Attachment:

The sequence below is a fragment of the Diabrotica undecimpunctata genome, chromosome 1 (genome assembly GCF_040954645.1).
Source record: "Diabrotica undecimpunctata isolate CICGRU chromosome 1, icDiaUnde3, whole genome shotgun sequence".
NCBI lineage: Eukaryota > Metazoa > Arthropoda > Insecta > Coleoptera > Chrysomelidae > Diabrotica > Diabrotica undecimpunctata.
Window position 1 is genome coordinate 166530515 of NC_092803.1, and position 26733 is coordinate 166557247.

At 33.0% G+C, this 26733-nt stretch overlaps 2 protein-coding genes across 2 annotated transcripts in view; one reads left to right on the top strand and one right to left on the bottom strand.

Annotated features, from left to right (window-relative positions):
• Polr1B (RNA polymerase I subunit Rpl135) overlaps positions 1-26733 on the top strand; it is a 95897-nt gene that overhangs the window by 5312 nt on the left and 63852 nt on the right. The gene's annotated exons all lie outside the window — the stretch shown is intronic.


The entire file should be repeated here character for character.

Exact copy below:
The sequence below is a fragment of the Diabrotica undecimpunctata genome, chromosome 1 (genome assembly GCF_040954645.1).
Source record: "Diabrotica undecimpunctata isolate CICGRU chromosome 1, icDiaUnde3, whole genome shotgun sequence".
NCBI lineage: Eukaryota > Metazoa > Arthropoda > Insecta > Coleoptera > Chrysomelidae > Diabrotica > Diabrotica undecimpunctata.
Window position 1 is genome coordinate 166530515 of NC_092803.1, and position 26733 is coordinate 166557247.

At 33.0% G+C, this 26733-nt stretch overlaps 2 protein-coding genes across 2 annotated transcripts in view; one reads left to right on the top strand and one right to left on the bottom strand.

Annotated features, from left to right (window-relative positions):
• Polr1B (RNA polymerase I subunit Rpl135) overlaps positions 1-26733 on the top strand; it is a 95897-nt gene that overhangs the window by 5312 nt on the left and 63852 nt on the right. The gene's annotated exons all lie outside the window — the stretch shown is intronic.